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The ultimate projector

Hot on the Web

This column originally ran in ComputorEdge on September 15, 2000
(Issue 1837, Presentation Hardware/Software)

When talking about using your computer for making slide-show presentations, you can't find a screen bigger than the Web. In it's ability to reach viewers for your presentation, the Web is unrivaled – limited only by the number of connections your Web server can handle.

All four of the major presentation packages – Microsoft's PowerPoint, Corel's Presentations, StarOffice's Impress and Lotus' Freelance.programs – include filters for saving your files as HTML (Web) pages, allowing you to put them on the Web. Using Java and plug-ins to handle the animations and other special effects (fading from one frame to the next, having text slide onto a page or fade in), these programs allow you to put your presentations online in much the same format as they appear in their native environment.


Microsoft PowerPoint
Love Microsoft or hate them, the fact is that PowerPoint is the standard for slide-show presentation software. Both for its ease of use and the variety of special effects it offers, PowerPoint has become one of those ubiquitous products whose name is often used a substitute for its genre, like Kleenex or Frisbee. (For instance, when people find out I use Corel's WordPerfect suite rather than Microsoft Office, they'll ask, "What kind of PowerPoint program does Corel have?")

PowerPoint 2000 is the current Windows version, and includes the latest Web-translation filters for turning your PowerPoint slide shows into Web pages.

(The Macintosh version of PowerPoint is still PowerPoint 98, and runs $399 as a standalone or is included in the Office suite.)

Corel Presentations
Unlike Microsoft's PowerPoint, Presentations is not available as a standalone program – you can only get it as part of Corel's WordPerfect Office 2000 suite. Then again, as a standalone, PowerPoint 2000 runs $339, while the WordPerfect Office Standard Edition, which includes Presentations 9, is only $299 – which also gets you WordPerfect 9, the Quattro Pro 9 spreadsheet and the Trellix HTML editor.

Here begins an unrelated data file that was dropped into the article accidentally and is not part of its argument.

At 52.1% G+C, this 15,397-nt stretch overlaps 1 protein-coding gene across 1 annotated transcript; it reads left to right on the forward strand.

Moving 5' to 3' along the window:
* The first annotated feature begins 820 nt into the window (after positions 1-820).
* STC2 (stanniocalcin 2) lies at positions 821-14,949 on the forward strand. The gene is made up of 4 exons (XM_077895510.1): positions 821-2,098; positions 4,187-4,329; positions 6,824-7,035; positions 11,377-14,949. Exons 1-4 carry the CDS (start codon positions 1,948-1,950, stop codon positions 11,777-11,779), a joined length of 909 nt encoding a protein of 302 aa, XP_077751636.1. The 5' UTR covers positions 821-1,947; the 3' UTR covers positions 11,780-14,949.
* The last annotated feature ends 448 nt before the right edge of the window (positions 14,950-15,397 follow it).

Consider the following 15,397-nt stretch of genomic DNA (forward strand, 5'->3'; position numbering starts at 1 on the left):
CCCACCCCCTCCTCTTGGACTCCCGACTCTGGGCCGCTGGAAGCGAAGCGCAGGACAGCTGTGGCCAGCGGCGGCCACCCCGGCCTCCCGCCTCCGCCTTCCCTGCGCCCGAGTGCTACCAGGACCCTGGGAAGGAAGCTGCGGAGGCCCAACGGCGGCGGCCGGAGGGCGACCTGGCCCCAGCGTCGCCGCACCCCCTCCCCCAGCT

Also unlike PowerPoint, Presentations is available for Linux as part of the WordPerfect Office 2000 suite for Linux – which is only $99 and includes Corel's Linux OS.

Corel seems to be the only one of these companies whose site includes links to folks who have used their slide show program to create online pages. I also created a little (one-page) test slide show in Presentations, and saved it to my Web site. By going to my site, you can get the Presentations Show It! plug-in for either Netscape or Explorer and see the kind of animations you can bring to your own slide shows.

Lotus Freelance
Lotus' entry into the slide-show software market is part of its SmartSuite Office package that includes a word processor, Lotus 1-2-3 spreadsheet, a database and a Web publisher. While Lotus' suite is mostly used in the business environment, it's competitively priced with Microsoft at $399 for the entire office package. (If you use Microsoft Office or WordPerfect, you can get the upgrade price of $149.)

StarOffice Impress
When it comes to presentation software, you can't beat the price of Sun's Impress presentations package in its StarOffice suite: The entire suite is free for the downloading. Mind you, it's big – close on 100 megs, so unless you have a T-1, DSL or cable, you will probably want to purchase the CD-ROM version for $39.95.

When exporting to the Web, Impress uses Active Server and Perl scripts rather than Java, but its Web site (above) claims to achieve animation just as smooth as what Corel and Microsoft offer. StarOffice is available for Windows, Linux and Solaris (both Sparc and Intel).